Eggz said:
Is this for games? If so, the 4770k will probably perform better and cost less than the 4930k. Games don't use 6 cores almost ever (Crysis 3 exception). Each core on the 4770k is a little faster, and it will keep up with the 780 ti card you have. Either processor can overclock on a high-end motherboard to take use of the 2400 RAM, but again with the limited utility for gaming. Games don't rely very much at all on RAM speed. You can save money here too.

Take a look at this: http://pcpartpicker.com/p/3nDBT

PCPartPicker part list / Price breakdown by merchant / Benchmarks

CPU: Intel Core i7-4770K 3.5GHz Quad-Core Processor ($319.99 @ Newegg)
CPU Cooler: Corsair H100i 77.0 CFM Liquid CPU Cooler ($99.99 @ TigerDirect)
Motherboard: Asus Maximus VI Hero ATX LGA1150 Motherboard ($189.99 @ NCIX US)
Memory: G.Skill Ripjaws X Series 16GB (2 x 8GB) DDR3-1866 Memory ($134.99 @ Newegg)
Storage: Samsung 840 EVO 750GB 2.5" Solid State Disk ($350.99 @ Amazon)
Video Card: EVGA GeForce GTX 780 Ti 3GB Video Card ($709.99 @ Amazon)
Case: NZXT Phantom (Black/Green) ATX Full Tower Case ($105.98 @ Best Buy)
Power Supply: Corsair 760W 80+ Platinum Certified Fully-Modular ATX Power Supply ($169.99 @ Amazon)
Optical Drive: LG BH16NS40 Blu-Ray/DVD/CD Writer ($94.99 @ Best Buy)
Keyboard: Razer BlackWidow Ultimate Wired Gaming Keyboard ($119.00 @ Mechanical Keyboards)
Keyboard: Razer Orbweaver Elite Mechanical Gaming Keypad Wired Gaming Keyboard ($115.61 @ Amazon)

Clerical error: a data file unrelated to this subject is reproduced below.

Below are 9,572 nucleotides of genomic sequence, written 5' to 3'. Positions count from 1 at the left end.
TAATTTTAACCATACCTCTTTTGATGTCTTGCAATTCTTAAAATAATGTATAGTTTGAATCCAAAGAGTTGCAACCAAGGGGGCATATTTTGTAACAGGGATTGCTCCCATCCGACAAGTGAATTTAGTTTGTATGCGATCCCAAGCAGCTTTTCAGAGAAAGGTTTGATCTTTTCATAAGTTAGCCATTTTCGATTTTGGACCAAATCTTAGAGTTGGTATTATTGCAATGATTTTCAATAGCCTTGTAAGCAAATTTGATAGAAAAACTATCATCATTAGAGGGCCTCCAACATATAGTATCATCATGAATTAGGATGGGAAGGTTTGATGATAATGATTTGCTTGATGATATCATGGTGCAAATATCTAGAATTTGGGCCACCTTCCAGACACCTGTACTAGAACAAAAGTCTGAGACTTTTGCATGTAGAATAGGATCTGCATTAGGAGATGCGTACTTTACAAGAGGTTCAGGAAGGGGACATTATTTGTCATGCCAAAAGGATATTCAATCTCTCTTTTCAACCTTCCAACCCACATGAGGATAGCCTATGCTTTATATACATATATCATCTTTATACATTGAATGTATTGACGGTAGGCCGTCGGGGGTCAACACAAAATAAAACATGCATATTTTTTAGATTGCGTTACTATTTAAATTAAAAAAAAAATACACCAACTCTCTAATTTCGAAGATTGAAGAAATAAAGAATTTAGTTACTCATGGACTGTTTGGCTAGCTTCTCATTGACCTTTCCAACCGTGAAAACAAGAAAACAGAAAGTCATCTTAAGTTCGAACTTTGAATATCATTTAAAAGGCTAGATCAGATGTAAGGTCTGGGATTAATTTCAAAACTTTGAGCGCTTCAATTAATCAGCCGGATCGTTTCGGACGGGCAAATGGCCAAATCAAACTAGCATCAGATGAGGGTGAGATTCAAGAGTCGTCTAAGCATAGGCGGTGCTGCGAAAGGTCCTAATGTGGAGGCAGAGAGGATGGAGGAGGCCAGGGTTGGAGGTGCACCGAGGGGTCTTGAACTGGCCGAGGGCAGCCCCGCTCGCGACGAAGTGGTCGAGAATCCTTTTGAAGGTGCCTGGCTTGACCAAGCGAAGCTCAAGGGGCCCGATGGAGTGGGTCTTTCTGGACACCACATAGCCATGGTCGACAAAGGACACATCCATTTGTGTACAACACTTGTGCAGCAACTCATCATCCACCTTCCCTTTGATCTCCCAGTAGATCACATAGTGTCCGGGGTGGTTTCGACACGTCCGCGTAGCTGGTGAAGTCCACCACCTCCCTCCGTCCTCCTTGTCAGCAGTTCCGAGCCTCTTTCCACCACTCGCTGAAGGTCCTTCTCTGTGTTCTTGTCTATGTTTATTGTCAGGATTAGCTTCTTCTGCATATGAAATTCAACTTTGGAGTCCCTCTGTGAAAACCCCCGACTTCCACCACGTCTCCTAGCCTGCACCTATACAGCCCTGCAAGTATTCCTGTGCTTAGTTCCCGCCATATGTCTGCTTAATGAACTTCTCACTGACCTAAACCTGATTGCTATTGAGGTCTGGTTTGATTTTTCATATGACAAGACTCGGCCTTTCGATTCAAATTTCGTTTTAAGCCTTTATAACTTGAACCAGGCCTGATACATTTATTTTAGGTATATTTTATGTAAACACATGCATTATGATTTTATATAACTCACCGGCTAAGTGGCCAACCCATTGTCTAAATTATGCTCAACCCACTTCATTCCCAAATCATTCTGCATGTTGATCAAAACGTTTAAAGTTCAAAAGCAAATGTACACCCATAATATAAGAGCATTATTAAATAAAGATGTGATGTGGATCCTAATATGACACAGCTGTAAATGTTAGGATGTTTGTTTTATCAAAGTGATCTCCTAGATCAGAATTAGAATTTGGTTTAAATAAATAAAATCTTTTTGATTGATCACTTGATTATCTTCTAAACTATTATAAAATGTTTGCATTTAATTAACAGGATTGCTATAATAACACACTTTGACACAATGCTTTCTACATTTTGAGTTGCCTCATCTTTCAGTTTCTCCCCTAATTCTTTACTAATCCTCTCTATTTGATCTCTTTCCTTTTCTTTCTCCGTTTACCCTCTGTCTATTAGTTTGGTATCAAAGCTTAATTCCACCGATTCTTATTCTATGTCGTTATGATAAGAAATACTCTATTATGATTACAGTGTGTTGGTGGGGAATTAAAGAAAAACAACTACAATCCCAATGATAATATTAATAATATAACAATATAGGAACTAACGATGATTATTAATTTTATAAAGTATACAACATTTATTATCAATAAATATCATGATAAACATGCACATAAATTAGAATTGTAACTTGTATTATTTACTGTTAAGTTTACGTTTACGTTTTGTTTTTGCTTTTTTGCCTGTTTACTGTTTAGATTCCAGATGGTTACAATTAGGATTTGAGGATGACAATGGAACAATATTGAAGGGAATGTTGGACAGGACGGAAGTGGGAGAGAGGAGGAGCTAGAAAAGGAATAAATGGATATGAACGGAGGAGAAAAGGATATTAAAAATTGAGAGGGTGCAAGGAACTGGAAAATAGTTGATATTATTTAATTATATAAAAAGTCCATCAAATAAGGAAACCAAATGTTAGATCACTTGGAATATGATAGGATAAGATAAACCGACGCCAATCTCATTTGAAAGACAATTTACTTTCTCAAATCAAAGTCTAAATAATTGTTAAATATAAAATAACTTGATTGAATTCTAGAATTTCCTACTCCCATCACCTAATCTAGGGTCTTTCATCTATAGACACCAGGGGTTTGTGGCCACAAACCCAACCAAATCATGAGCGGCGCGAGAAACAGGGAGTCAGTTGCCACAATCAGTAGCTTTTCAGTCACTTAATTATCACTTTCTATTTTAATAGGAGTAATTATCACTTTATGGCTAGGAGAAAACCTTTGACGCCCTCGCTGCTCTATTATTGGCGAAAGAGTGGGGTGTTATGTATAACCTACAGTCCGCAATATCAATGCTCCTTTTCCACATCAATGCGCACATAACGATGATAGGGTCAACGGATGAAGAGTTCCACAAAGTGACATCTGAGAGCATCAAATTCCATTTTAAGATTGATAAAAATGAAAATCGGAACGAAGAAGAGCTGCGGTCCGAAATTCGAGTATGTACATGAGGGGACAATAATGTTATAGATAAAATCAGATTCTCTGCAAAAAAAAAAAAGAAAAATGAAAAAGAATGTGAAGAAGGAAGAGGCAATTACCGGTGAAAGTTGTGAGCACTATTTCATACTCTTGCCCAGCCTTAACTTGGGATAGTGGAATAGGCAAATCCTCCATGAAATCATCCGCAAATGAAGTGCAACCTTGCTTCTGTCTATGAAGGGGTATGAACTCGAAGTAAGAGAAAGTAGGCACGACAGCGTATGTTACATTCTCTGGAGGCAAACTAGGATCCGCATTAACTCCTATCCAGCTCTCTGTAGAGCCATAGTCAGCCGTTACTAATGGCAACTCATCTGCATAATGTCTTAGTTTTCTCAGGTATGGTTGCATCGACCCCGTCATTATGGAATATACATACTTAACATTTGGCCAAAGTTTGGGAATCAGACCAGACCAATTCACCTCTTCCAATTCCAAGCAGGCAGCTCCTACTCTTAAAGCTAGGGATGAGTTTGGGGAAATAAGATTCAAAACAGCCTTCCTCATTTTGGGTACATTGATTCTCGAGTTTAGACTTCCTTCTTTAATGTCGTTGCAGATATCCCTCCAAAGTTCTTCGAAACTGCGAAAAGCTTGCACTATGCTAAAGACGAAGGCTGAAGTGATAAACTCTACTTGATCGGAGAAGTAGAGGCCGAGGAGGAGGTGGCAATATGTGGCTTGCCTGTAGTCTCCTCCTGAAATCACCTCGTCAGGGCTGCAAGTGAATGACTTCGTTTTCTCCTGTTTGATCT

Mouse: Razer Naga Epic Wireless Laser Mouse ($104.99 @ Amazon)
Speakers: Corsair Gaming Audio Series SP2500 232W 2.1ch Speakers ($239.99 @ NCIX US)
Total: $2756.49
(Prices include shipping, taxes, and discounts when available.)
(Generated by PCPartPicker 2014-04-07 13:16 EDT-0400)

It saves you about $500 with no gaming performance loss in almost every game in existence, and even better performance in CPU-bound games. It also has a larger SSD that's just as fast, twice the RAM, and a better CPU cooler.

If you're going to do more CPU-intensive stuff, then LGA 2011 might make sense. Do you do heavy photo or video editing? Also, if you want to put in SLI with 2 or 3 cards in addition to having other PCI-e cards, then LGA 2011 may make sense. It lets you add more cards, but other than that, Z87 is where it's at for gaming. I have LGA 2011, and I still think this.


ok tx for the tips on the video card. i mostly plan on gaming but in the game i will play like Elders scrools online or FF XIV i know that this is good but with further content on the game and the big group of toons that cast spells i was wondering if the LGA 2011 was not the way 2 go. for the video card i planned (when the need arise) to SLI them. And off course i was hoping to OC all the way i can and i whant all the thing to be stable (yea i ask for evrything sry)

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April 7, 2014 11:19:00 AM